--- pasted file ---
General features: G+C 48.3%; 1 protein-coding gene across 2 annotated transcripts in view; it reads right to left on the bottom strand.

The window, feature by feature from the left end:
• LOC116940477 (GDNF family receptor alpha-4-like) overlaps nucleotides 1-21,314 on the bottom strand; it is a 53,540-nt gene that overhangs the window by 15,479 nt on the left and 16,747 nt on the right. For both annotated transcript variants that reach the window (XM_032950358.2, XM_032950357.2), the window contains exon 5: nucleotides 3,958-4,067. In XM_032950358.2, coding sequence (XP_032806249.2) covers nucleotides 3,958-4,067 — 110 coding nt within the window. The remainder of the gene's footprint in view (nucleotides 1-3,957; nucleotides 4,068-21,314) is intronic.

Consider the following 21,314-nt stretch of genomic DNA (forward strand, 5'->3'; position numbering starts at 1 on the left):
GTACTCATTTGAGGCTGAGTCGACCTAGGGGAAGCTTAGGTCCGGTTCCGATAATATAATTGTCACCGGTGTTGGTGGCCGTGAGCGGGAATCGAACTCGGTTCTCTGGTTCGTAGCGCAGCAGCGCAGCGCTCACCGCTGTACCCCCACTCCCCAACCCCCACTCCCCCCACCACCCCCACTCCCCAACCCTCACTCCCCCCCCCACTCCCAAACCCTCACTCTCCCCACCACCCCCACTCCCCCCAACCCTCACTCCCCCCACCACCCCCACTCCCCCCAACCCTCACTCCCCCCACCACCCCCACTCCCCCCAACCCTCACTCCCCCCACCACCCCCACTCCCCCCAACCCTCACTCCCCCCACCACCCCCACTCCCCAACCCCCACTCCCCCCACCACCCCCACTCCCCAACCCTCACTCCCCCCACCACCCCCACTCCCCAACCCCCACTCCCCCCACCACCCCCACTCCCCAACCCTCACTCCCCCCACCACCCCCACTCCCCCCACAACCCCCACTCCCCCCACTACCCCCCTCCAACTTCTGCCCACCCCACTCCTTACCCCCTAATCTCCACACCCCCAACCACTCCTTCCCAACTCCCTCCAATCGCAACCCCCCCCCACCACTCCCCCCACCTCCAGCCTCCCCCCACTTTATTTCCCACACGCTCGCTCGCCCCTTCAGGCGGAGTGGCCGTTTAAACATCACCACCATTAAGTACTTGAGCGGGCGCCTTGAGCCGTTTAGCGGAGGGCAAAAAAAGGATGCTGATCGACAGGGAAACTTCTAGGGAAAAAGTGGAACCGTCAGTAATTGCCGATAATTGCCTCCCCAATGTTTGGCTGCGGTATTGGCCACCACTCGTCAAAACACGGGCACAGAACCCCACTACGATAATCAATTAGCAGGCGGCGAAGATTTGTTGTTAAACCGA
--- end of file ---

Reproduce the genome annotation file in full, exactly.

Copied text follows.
General features: G+C 48.3%; 1 protein-coding gene across 2 annotated transcripts in view; it reads right to left on the bottom strand.

The window, feature by feature from the left end:
• LOC116940477 (GDNF family receptor alpha-4-like) overlaps nucleotides 1-21,314 on the bottom strand; it is a 53,540-nt gene that overhangs the window by 15,479 nt on the left and 16,747 nt on the right. For both annotated transcript variants that reach the window (XM_032950358.2, XM_032950357.2), the window contains exon 5: nucleotides 3,958-4,067. In XM_032950358.2, coding sequence (XP_032806249.2) covers nucleotides 3,958-4,067 — 110 coding nt within the window. The remainder of the gene's footprint in view (nucleotides 1-3,957; nucleotides 4,068-21,314) is intronic.

Consider the following 21,314-nt stretch of genomic DNA (forward strand, 5'->3'; position numbering starts at 1 on the left):
GTACTCATTTGAGGCTGAGTCGACCTAGGGGAAGCTTAGGTCCGGTTCCGATAATATAATTGTCACCGGTGTTGGTGGCCGTGAGCGGGAATCGAACTCGGTTCTCTGGTTCGTAGCGCAGCAGCGCAGCGCTCACCGCTGTACCCCCACTCCCCAACCCCCACTCCCCCCACCACCCCCACTCCCCAACCCTCACTCCCCCCCCCACTCCCAAACCCTCACTCTCCCCACCACCCCCACTCCCCCCAACCCTCACTCCCCCCACCACCCCCACTCCCCCCAACCCTCACTCCCCCCACCACCCCCACTCCCCCCAACCCTCACTCCCCCCACCACCCCCACTCCCCCCAACCCTCACTCCCCCCACCACCCCCACTCCCCAACCCCCACTCCCCCCACCACCCCCACTCCCCAACCCTCACTCCCCCCACCACCCCCACTCCCCAACCCCCACTCCCCCCACCACCCCCACTCCCCAACCCTCACTCCCCCCACCACCCCCACTCCCCCCACAACCCCCACTCCCCCCACTACCCCCCTCCAACTTCTGCCCACCCCACTCCTTACCCCCTAATCTCCACACCCCCAACCACTCCTTCCCAACTCCCTCCAATCGCAACCCCCCCCCACCACTCCCCCCACCTCCAGCCTCCCCCCACTTTATTTCCCACACGCTCGCTCGCCCCTTCAGGCGGAGTGGCCGTTTAAACATCACCACCATTAAGTACTTGAGCGGGCGCCTTGAGCCGTTTAGCGGAGGGCAAAAAAAGGATGCTGATCGACAGGGAAACTTCTAGGGAAAAAGTGGAACCGTCAGTAATTGCCGATAATTGCCTCCCCAATGTTTGGCTGCGGTATTGGCCACCACTCGTCAAAACACGGGCACAGAACCCCACTACGATAATCAATTAGCAGGCGGCGAAGATTTGTTGTTAAACCGA